In Monty Python and the Holy Grail, one memorable scene shows a man with a cart going from door to door to collect those who had died of the Black Death (with one ‘corpse’ being quite vociferous about the fact that he wasn’t dead yet!). This depiction plays on a popular perception that fear of the disease in the 14th century was so pervasive that victims were not afforded traditional burials and were instead piled high into mass graves. For a while now, though, archaeologists have known that this was not always the case, as the number of mass graves found from this period is relatively small and not in keeping with the number of people who died during the multiple waves of pandemic – fatalities are estimated at somewhere between 40 and 60 per cent of the population during the Black Death. Now a new study from researchers at the University of Cambridge has analysed individual graves dating from the 14th to 17th centuries, seeking to establish whether plague victims can be found among individual burials in well-established cemeteries.
Although victims of the Black Death cannot be identified through osteological analysis, as the disease kills those it infects far too quickly to affect the bone, it has previously been shown that aDNA of the bacteria that causes it, Yersinia pestis, can be extracted from the skeleton, and particularly from the teeth. This is because most infected individuals develop septicaemia, where the bacteria infiltrate their bloodstream and enter the blood vessels of the tooth pulp. Previously, Y. pestis has been isolated from skeletons from cemeteries that were known to have been established specifically to accommodate the growing number of dead, but it has not routinely been used to identify victims from ordinary cemeteries that were already in use at the time of the Plague.
This new project from Cambridge, called ‘After the Plague’, examined 191 individuals from five burial grounds in and around Cambridge that are known to have interred people during the time that the Black Death and later outbreaks were devastating the population. They also examined four skeletons from a mass burial pit in the St Bene’t’s parish cemetery, which is thought to have been for plague victims, as well as two individuals from the Midsummer Common pesthouse, which accommodated victims of the later waves of the plague.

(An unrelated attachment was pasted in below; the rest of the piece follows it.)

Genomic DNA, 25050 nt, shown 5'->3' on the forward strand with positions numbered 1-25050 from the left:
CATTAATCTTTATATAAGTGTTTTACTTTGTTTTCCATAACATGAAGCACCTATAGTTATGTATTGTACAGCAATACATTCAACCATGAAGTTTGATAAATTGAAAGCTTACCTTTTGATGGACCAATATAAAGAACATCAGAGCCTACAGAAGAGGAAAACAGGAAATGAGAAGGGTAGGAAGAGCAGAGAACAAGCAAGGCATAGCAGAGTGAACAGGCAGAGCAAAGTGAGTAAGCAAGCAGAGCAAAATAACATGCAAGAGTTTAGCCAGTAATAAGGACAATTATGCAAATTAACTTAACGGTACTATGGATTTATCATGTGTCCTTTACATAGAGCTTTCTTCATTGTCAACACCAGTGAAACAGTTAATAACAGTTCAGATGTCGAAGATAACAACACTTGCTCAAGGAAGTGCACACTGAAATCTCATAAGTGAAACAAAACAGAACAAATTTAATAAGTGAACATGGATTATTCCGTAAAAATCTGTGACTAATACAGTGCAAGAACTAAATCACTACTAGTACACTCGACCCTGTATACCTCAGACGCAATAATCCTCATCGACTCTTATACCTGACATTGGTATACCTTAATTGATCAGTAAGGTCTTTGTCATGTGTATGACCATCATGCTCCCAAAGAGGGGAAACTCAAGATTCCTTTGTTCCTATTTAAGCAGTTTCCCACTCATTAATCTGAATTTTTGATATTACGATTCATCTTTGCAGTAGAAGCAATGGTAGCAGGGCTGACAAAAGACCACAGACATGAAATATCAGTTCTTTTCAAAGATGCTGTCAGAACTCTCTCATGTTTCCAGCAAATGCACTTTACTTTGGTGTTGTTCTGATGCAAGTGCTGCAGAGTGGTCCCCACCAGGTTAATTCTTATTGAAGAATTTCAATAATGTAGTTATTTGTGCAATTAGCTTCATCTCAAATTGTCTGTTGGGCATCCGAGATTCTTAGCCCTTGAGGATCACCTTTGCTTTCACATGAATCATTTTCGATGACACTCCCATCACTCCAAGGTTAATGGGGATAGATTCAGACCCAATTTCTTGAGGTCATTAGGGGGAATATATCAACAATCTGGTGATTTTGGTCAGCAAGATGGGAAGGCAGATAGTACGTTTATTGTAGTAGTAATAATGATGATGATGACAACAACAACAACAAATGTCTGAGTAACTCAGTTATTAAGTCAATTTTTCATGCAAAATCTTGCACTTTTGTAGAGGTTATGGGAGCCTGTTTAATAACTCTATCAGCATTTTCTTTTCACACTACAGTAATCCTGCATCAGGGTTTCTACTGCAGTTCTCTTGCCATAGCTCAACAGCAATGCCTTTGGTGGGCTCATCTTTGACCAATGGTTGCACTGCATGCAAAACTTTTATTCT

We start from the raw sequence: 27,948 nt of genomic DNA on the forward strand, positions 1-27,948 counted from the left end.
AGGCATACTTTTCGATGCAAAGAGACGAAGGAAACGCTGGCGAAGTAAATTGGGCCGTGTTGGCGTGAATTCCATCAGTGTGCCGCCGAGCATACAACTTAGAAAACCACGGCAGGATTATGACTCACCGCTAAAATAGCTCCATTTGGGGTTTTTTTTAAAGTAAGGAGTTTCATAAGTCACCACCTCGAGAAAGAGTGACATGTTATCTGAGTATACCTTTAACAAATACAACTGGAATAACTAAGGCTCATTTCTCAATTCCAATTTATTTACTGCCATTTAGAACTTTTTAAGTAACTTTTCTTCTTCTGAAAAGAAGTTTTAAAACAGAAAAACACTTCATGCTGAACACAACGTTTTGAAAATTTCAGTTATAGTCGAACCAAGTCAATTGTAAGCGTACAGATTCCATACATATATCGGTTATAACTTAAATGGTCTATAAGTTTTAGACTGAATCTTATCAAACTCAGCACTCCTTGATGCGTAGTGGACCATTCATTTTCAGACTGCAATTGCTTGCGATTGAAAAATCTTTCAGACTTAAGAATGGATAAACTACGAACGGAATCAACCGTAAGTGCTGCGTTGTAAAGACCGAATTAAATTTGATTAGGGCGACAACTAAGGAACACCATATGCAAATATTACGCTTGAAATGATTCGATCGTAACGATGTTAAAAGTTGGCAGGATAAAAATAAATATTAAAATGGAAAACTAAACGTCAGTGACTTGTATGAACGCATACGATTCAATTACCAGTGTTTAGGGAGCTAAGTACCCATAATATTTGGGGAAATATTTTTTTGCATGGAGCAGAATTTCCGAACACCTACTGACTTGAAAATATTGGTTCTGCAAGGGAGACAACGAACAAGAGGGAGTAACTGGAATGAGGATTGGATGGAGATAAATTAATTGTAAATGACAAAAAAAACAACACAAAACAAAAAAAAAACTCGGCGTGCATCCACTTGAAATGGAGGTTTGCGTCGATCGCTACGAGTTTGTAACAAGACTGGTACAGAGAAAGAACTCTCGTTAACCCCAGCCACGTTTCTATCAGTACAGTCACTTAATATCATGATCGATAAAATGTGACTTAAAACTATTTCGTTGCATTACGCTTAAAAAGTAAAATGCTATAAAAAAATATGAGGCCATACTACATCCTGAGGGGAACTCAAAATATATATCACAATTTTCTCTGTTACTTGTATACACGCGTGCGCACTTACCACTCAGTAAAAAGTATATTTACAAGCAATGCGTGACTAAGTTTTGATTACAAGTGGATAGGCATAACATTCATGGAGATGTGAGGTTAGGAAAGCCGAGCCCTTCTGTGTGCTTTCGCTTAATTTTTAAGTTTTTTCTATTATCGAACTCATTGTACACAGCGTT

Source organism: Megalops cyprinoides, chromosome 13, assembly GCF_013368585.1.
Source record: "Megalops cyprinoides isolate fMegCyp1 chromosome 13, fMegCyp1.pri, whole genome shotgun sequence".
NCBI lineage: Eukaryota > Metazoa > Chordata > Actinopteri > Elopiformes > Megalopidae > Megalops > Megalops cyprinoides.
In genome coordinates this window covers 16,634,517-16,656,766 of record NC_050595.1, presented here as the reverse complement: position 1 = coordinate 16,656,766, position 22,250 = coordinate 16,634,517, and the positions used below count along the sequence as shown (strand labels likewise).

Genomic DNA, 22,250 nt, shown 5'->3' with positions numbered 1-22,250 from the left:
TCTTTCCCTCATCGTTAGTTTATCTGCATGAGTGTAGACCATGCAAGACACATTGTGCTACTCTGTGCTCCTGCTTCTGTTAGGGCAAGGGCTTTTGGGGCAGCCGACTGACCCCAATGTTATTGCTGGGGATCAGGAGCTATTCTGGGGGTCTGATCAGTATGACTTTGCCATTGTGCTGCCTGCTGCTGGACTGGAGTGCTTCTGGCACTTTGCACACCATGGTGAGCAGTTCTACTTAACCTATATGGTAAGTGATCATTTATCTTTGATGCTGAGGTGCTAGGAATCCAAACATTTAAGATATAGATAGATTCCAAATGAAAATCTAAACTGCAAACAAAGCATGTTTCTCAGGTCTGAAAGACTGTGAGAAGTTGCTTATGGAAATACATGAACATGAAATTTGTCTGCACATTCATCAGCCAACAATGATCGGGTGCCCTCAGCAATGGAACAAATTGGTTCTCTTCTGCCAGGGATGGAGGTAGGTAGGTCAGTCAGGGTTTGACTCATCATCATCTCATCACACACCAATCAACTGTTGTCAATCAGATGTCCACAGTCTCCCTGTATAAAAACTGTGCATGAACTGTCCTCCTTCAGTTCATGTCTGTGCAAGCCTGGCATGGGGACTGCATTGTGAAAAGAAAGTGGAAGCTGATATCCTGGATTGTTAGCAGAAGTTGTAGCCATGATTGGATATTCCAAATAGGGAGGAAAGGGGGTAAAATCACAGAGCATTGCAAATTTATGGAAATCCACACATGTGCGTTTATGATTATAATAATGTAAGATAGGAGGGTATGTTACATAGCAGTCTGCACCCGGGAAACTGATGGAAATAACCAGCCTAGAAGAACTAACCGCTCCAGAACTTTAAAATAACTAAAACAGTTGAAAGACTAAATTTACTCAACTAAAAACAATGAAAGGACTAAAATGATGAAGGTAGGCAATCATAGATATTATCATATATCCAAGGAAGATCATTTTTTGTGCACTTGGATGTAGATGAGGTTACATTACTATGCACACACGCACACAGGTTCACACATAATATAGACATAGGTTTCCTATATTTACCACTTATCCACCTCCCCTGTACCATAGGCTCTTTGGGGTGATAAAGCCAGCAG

Of the 197 samples screened for Y. pestis aDNA, they identified ten individuals who were likely to have been infected by the bacteria, as well as a further three who were probably positive but did not have enough data to confirm the bacteria’s presence fully. All of the cemeteries, with the exception of the Hospital of St John and the Midsummer Common pesthouse, had individuals who tested positive for the pathogen, confirming that many people who died of the Plague were given traditional burials, indistinguishable from those who had died of less contagious causes. Nine of the cases (both confirmed and probable) were found in parish cemeteries, while four were identified in the cemetery and chapter house of Cambridge’s Augustinian friary.
Commenting on their results, Craig Cessford, one of the researchers on the project, said: ‘These individual burials show that, even during Plague outbreaks, individual people were being buried with considerable care and attention. This is shown particularly at the friary, where at least three such individuals were buried within the chapter house. The individual at the parish of All Saints by the Castle in Cambridge was also carefully buried; this contrasts with the apocalyptic language used to describe the abandonment of this church in 1365, when it was reported that the church was partly ruinous and the “bones of dead bodies are exposed to beasts”.’
The full results of the study were recently published in the European Journal of Archaeology.